Energetic radio personality Andrew Carter, BA 84, has been the morning man at CJAD – Montreal’s top-rated English-language AM radio station – since 2003.
But in 2017, Carter revealed on-air that he had been battling depression. Carter’s honest approach helped listeners get a handle on mental illness. Through it all, Carter never lost his good humour and remains one of Montreal’s favourite broadcasters.
What’s the hardest part of the job?
Andrew Carter: Definitely getting up at 4 a.m. day after day after day. That’s the hardest physical part. The hardest mental part is what I call land mines: you can say something you think is fairly innocuous, but someone may not hear it as you intended and it can become an issue. You’re always one stupid phrase away from disaster. That can be kind of stressful.
What’s the biggest misconception from the public about radio personalities?
The one I hear a lot is from people who have good voices, who come up to me and say, ‘My friends tell me I should be a radio announcer because I have such a great voice.’ And I say, ‘That’s like my friends telling me I should be lawyer because I look good in a suit.’ It’s not a talent, it’s an acquired skill. That’s what people don’t understand.
What was it like coming out publicly about your battle with depression?
It was quite easy because in the context of how it happened – with the Bell Let’s Talk mental health initiative – we had guests like cyclist and speedskater Clara Hughes and I felt kind of disingenuous sitting there asking them questions about depression when I knew how it felt to be depressed.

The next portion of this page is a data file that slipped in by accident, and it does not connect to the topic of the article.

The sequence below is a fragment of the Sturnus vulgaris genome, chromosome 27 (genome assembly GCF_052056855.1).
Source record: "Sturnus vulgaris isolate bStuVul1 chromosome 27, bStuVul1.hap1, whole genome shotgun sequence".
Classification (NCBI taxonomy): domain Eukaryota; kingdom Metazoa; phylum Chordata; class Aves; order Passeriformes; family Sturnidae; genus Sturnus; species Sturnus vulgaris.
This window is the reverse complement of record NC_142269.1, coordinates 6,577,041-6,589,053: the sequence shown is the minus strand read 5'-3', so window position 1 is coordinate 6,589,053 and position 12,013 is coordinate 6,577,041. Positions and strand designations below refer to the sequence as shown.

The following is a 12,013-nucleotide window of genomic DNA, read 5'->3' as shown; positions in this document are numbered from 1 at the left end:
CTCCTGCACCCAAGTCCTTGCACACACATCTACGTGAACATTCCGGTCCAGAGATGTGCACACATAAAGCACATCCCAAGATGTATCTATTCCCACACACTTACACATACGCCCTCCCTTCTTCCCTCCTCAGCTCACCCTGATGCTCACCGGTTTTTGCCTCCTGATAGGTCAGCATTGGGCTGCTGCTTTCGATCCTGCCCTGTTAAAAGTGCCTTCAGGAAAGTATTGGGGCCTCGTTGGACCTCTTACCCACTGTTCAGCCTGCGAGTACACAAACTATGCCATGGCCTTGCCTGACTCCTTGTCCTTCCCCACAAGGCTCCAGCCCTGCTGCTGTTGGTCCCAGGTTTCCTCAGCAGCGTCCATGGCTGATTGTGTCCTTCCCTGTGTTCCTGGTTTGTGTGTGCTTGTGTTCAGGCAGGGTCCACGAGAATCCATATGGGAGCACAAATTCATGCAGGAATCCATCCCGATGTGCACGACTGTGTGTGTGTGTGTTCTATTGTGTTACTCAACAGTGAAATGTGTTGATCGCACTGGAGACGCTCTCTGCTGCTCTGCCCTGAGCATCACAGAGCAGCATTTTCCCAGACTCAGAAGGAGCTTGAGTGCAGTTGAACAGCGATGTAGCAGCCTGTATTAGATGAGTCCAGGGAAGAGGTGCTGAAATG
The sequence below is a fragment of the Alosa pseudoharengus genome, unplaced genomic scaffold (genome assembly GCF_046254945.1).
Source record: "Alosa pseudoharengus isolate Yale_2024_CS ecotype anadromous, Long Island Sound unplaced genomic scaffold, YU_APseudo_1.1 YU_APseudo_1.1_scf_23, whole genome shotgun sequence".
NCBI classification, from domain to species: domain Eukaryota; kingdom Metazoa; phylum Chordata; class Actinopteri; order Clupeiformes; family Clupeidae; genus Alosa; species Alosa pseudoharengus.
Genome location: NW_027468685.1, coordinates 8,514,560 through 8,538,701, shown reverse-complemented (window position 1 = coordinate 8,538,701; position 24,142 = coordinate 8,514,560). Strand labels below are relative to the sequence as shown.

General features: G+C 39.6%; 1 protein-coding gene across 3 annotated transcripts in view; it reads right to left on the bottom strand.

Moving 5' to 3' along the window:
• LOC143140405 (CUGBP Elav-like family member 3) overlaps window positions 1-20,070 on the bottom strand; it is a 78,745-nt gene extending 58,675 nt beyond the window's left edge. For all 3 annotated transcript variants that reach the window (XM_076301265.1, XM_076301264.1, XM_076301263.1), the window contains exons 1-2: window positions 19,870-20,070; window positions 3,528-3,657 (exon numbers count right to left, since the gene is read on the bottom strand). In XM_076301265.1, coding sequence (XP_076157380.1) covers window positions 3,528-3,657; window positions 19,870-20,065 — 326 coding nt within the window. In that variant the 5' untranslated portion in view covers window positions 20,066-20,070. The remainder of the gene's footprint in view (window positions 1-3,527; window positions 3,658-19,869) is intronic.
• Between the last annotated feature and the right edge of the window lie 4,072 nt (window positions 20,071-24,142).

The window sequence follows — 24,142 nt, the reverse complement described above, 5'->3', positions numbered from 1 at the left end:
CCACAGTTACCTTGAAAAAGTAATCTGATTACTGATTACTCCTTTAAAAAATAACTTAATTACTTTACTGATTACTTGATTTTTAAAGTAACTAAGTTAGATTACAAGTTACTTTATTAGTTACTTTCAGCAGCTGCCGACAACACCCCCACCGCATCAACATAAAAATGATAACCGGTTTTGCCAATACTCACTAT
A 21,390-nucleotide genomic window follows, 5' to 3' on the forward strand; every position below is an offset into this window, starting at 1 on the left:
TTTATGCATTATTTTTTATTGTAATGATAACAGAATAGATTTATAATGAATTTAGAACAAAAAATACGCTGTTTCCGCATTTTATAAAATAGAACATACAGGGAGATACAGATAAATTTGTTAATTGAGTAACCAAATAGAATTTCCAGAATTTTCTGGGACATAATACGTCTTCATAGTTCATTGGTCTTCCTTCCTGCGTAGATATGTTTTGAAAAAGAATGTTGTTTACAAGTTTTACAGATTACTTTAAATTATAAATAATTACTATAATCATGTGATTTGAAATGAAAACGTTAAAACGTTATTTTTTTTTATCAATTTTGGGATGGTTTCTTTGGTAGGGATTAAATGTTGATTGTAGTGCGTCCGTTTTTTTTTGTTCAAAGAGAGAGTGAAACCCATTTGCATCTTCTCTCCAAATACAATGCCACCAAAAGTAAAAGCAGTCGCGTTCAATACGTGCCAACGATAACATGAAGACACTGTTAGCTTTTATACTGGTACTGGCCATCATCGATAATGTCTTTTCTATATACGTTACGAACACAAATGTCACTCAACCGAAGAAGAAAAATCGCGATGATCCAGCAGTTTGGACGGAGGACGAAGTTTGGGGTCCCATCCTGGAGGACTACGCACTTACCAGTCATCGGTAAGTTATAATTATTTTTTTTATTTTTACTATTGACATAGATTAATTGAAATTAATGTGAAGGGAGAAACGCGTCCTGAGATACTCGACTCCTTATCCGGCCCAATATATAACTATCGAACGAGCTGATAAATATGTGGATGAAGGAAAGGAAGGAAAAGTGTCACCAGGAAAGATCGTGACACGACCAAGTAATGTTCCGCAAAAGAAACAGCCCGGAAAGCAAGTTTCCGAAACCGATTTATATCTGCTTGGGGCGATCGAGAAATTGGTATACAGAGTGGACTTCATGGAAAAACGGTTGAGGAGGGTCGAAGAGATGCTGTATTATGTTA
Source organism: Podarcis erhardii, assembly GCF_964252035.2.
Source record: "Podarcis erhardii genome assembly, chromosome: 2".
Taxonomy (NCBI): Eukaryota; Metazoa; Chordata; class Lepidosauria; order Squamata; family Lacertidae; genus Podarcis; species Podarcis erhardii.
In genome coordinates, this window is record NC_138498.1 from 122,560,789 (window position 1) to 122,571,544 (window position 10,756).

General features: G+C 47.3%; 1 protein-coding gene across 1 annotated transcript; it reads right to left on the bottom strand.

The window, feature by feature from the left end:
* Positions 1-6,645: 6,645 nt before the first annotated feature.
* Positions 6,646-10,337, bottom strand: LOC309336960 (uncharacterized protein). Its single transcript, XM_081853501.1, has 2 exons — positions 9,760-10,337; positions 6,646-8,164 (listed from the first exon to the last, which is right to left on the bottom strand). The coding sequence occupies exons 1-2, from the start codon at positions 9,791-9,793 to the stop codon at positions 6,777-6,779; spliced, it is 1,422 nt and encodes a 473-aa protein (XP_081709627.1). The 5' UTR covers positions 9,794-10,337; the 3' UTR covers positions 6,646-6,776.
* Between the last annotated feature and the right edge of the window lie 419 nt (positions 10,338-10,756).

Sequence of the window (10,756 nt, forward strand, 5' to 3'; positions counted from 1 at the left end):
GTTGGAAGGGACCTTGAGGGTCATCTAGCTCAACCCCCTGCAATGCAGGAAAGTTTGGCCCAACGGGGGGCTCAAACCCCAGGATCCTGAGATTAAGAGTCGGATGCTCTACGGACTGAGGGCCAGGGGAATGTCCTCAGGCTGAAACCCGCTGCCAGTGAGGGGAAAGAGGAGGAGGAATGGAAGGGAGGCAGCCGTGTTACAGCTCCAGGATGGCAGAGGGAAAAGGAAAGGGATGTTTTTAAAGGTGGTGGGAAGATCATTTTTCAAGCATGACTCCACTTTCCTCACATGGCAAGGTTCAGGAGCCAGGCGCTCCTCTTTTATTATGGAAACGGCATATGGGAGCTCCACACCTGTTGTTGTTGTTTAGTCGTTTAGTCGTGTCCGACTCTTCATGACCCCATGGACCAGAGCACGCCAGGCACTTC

I felt like we were not giving full service by talking to the same athletes and celebrities. It’s regular folks who are still scared because of stigma. They are scared they will lose their jobs. It was even that way in my business too. I think going back just a few years it would have been very uncool to talk about depression.
I’m not saying that about Bell Media, but I’m sure some past bosses would have said that is not good for the Andrew Carter brand. It’s not good for the happy morning man to talk about depression. You’re not supposed to have any problems. So coming out was one of those things I did because it was right. I didn’t feel brave or special.
But I was touched when people came forward and said, ‘This is what I’ve been living.’ You get some hope knowing that you’re not the only one.
How did Concordia prepare you for your current role?
Volunteering at Concordia radio station CIRL [now CJLO] was great because it allowed me to play radio and understand and cultivate my desire to do radio. I was in communication studies and journalism – it was called a joint specialization at the time, a precursor to broadcast journalism – and I had great teachers like Lindsay Crysler and the late Dennis Murphy. Being a journalism student allowed me to intern at CJAD, and that’s how I got my foot in the door and my first job.
What professor or mentor was most influential in your career?
CJAD evening newscaster Stu McIsaac in 1982, when I had a week-long internship at the station. News director Gordon Sinclair said I could come back, but would have to make a deal with one of the newscasters. Stu McIsaac let me come in for as long as I wanted. He had tasks for me to do and he was very patient because I was a moron.
I was the guy least likely to excel, least likely to get a radio job ever! There are many other people who have influenced my career – Rob Braide gave me a chance as a morning man – but Stu McIsaac allowing me to stick around at the very beginning, that changed my life.